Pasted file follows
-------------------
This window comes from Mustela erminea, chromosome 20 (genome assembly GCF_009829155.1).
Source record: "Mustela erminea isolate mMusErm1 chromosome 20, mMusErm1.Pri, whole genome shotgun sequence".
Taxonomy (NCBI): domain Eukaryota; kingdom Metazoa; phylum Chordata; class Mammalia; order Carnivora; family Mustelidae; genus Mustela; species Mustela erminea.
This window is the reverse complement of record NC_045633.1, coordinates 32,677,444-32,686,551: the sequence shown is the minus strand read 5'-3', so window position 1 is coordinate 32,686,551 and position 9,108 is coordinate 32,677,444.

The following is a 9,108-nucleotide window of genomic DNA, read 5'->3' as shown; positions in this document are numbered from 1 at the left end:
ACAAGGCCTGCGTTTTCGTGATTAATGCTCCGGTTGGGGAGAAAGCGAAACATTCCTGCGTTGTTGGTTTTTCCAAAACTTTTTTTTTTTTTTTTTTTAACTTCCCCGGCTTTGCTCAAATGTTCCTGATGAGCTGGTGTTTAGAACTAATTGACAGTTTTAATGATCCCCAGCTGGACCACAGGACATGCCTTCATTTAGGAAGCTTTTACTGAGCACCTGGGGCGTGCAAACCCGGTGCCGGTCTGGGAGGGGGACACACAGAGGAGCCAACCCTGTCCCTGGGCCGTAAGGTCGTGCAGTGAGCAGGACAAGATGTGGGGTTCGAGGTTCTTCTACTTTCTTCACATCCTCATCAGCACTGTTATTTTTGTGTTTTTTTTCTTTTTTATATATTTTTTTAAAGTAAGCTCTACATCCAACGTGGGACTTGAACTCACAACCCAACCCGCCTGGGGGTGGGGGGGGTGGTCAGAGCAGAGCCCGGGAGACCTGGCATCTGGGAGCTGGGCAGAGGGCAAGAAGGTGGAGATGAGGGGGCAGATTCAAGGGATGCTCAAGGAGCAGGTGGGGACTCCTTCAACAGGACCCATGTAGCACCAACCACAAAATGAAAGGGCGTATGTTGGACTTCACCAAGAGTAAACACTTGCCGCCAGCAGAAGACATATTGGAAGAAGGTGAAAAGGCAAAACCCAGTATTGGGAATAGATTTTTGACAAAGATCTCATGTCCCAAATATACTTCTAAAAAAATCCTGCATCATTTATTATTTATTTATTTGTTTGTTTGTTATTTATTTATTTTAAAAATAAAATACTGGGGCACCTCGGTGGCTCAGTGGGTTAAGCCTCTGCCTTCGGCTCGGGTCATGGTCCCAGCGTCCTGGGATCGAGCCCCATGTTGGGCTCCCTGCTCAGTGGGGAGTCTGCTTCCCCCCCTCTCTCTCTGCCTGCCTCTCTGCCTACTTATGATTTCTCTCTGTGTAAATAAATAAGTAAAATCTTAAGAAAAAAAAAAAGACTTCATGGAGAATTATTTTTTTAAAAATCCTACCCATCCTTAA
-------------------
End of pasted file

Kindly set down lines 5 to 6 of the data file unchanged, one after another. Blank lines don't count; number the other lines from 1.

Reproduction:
The following is a 9,108-nucleotide window of genomic DNA, read 5'->3' as shown; positions in this document are numbered from 1 at the left end:
ACAAGGCCTGCGTTTTCGTGATTAATGCTCCGGTTGGGGAGAAAGCGAAACATTCCTGCGTTGTTGGTTTTTCCAAAACTTTTTTTTTTTTTTTTTTTAACTTCCCCGGCTTTGCTCAAATGTTCCTGATGAGCTGGTGTTTAGAACTAATTGACAGTTTTAATGATCCCCAGCTGGACCACAGGACATGCCTTCATTTAGGAAGCTTTTACTGAGCACCTGGGGCGTGCAAACCCGGTGCCGGTCTGGGAGGGGGACACACAGAGGAGCCAACCCTGTCCCTGGGCCGTAAGGTCGTGCAGTGAGCAGGACAAGATGTGGGGTTCGAGGTTCTTCTACTTTCTTCACATCCTCATCAGCACTGTTATTTTTGTGTTTTTTTTCTTTTTTATATATTTTTTTAAAGTAAGCTCTACATCCAACGTGGGACTTGAACTCACAACCCAACCCGCCTGGGGGTGGGGGGGGTGGTCAGAGCAGAGCCCGGGAGACCTGGCATCTGGGAGCTGGGCAGAGGGCAAGAAGGTGGAGATGAGGGGGCAGATTCAAGGGATGCTCAAGGAGCAGGTGGGGACTCCTTCAACAGGACCCATGTAGCACCAACCACAAAATGAAAGGGCGTATGTTGGACTTCACCAAGAGTAAACACTTGCCGCCAGCAGAAGACATATTGGAAGAAGGTGAAAAGGCAAAACCCAGTATTGGGAATAGATTTTTGACAAAGATCTCATGTCCCAAATATACTTCTAAAAAAATCCTGCATCATTTATTATTTATTTATTTGTTTGTTTGTTATTTATTTATTTTAAAAATAAAATACTGGGGCACCTCGGTGGCTCAGTGGGTTAAGCCTCTGCCTTCGGCTCGGGTCATGGTCCCAGCGTCCTGGGATCGAGCCCCATGTTGGGCTCCCTGCTCAGTGGGGAGTCTGCTTCCCCCCCTCTCTCTCTGCCTGCCTCTCTGCCTACTTATGATTTCTCTCTGTGTAAATAAATAAGTAAAATCTTAAGAAAAAAAAAAAGACTTCATGGAGAATTATTTTTTTAAAAATCCTACCCATCCTTAA